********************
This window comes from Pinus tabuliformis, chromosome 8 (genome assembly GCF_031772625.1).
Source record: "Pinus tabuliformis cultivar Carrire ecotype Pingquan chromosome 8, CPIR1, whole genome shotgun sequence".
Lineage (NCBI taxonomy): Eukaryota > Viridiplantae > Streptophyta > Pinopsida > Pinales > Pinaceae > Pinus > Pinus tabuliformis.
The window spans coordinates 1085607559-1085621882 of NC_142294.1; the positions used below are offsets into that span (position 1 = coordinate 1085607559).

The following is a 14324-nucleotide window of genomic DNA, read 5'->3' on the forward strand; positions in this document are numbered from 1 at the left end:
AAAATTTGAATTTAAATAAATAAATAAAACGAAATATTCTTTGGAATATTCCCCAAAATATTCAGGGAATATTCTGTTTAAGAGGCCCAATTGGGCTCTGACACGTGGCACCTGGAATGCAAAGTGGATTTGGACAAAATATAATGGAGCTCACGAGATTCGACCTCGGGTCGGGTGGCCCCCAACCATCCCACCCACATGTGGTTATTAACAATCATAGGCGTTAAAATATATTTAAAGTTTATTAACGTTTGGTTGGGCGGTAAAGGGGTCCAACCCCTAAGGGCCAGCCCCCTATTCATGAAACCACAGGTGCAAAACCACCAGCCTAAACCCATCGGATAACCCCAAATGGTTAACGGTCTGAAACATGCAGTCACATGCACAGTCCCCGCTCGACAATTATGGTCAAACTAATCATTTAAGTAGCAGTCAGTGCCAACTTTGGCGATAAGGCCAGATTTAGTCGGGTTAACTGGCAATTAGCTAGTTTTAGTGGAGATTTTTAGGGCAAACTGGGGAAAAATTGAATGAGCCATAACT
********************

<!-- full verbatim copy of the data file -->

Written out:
This window comes from Pinus tabuliformis, chromosome 8 (genome assembly GCF_031772625.1).
Source record: "Pinus tabuliformis cultivar Carrire ecotype Pingquan chromosome 8, CPIR1, whole genome shotgun sequence".
Lineage (NCBI taxonomy): Eukaryota > Viridiplantae > Streptophyta > Pinopsida > Pinales > Pinaceae > Pinus > Pinus tabuliformis.
The window spans coordinates 1085607559-1085621882 of NC_142294.1; the positions used below are offsets into that span (position 1 = coordinate 1085607559).

The following is a 14324-nucleotide window of genomic DNA, read 5'->3' on the forward strand; positions in this document are numbered from 1 at the left end:
AAAATTTGAATTTAAATAAATAAATAAAACGAAATATTCTTTGGAATATTCCCCAAAATATTCAGGGAATATTCTGTTTAAGAGGCCCAATTGGGCTCTGACACGTGGCACCTGGAATGCAAAGTGGATTTGGACAAAATATAATGGAGCTCACGAGATTCGACCTCGGGTCGGGTGGCCCCCAACCATCCCACCCACATGTGGTTATTAACAATCATAGGCGTTAAAATATATTTAAAGTTTATTAACGTTTGGTTGGGCGGTAAAGGGGTCCAACCCCTAAGGGCCAGCCCCCTATTCATGAAACCACAGGTGCAAAACCACCAGCCTAAACCCATCGGATAACCCCAAATGGTTAACGGTCTGAAACATGCAGTCACATGCACAGTCCCCGCTCGACAATTATGGTCAAACTAATCATTTAAGTAGCAGTCAGTGCCAACTTTGGCGATAAGGCCAGATTTAGTCGGGTTAACTGGCAATTAGCTAGTTTTAGTGGAGATTTTTAGGGCAAACTGGGGAAAAATTGAATGAGCCATAACT